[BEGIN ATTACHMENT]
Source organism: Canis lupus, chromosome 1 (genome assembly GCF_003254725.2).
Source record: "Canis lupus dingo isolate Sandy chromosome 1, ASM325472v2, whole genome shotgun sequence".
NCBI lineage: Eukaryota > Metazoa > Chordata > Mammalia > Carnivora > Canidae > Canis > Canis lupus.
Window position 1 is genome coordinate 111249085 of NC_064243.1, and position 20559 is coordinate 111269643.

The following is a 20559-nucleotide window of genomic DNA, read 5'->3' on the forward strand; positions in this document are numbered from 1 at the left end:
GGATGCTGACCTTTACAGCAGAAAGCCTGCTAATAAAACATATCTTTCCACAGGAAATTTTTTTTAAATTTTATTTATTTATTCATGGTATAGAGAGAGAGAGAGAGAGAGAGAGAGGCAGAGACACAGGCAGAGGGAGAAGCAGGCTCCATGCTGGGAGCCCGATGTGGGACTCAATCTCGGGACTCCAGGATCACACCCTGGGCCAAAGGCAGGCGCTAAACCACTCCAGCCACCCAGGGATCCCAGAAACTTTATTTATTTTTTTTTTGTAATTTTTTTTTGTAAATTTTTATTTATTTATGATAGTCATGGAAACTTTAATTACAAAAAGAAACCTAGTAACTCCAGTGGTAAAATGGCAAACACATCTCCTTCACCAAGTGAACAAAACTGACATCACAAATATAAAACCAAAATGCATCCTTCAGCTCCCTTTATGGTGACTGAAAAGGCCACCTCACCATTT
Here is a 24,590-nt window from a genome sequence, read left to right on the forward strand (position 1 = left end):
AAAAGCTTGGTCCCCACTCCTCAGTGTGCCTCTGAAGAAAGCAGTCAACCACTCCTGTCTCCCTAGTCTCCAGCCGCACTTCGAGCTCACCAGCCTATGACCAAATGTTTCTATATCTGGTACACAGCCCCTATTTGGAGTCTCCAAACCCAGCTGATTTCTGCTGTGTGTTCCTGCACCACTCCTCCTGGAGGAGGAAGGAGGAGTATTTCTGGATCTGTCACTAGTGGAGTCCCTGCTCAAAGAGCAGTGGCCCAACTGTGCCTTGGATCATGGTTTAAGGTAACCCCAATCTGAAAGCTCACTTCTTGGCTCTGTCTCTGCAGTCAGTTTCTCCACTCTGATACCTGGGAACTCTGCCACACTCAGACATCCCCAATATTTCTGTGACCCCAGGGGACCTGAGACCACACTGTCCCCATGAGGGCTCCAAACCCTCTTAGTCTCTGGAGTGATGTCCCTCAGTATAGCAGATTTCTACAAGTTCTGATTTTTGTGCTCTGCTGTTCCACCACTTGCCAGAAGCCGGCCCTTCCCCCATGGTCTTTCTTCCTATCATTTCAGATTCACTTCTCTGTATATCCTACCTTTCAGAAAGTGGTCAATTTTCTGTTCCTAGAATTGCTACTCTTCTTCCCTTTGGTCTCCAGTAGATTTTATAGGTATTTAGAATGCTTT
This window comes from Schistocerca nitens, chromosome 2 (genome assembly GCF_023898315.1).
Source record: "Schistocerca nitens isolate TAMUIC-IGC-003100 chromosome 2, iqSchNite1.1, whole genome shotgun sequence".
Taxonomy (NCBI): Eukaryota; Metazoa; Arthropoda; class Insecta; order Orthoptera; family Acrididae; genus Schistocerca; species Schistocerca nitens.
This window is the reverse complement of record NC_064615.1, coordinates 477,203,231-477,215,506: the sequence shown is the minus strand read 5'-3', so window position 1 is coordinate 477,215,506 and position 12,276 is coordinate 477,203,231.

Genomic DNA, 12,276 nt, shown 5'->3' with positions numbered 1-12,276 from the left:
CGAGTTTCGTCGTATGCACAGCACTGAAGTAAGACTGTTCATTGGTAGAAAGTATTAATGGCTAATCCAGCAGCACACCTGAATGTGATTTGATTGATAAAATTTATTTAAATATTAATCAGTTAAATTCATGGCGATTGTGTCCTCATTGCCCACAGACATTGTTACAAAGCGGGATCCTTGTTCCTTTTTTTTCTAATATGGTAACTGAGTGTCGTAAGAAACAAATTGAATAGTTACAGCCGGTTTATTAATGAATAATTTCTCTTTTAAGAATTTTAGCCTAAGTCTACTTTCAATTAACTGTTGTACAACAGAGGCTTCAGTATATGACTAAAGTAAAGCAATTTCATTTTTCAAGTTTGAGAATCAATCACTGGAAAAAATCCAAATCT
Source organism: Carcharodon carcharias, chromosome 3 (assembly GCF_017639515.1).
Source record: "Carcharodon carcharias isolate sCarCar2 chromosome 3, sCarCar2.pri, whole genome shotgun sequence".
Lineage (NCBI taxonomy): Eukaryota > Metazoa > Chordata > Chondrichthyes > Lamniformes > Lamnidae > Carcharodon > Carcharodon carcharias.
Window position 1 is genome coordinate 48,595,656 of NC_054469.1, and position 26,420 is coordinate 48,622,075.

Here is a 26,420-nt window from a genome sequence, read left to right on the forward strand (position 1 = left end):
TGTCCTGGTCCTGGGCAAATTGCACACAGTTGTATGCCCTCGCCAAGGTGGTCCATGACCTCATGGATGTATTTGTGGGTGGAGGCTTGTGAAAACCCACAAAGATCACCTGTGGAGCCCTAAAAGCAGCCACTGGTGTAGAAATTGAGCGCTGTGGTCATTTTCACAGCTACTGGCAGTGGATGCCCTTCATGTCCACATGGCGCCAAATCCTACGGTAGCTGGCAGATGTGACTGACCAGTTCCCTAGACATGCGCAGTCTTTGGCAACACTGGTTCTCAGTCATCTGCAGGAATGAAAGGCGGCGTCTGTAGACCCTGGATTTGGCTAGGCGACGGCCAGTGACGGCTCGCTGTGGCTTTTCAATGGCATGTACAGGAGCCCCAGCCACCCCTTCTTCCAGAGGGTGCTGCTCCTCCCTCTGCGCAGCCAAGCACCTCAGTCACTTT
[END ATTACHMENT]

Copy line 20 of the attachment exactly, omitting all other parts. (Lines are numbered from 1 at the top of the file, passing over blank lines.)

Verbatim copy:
TGTCCTGGTCCTGGGCAAATTGCACACAGTTGTATGCCCTCGCCAAGGTGGTCCATGACCTCATGGATGTATTTGTGGGTGGAGGCTTGTGAAAACCCACAAAGATCACCTGTGGAGCCCTAAAAGCAGCCACTGGTGTAGAAATTGAGCGCTGTGGTCATTTTCACAGCTACTGGCAGTGGATGCCCTTCATGTCCACATGGCGCCAAATCCTACGGTAGCTGGCAGATGTGACTGACCAGTTCCCTAGACATGCGCAGTCTTTGGCAACACTGGTTCTCAGTCATCTGCAGGAATGAAAGGCGGCGTCTGTAGACCCTGGATTTGGCTAGGCGACGGCCAGTGACGGCTCGCTGTGGCTTTTCAATGGCATGTACAGGAGCCCCAGCCACCCCTTCTTCCAGAGGGTGCTGCTCCTCCCTCTGCGCAGCCAAGCACCTCAGTCACTTT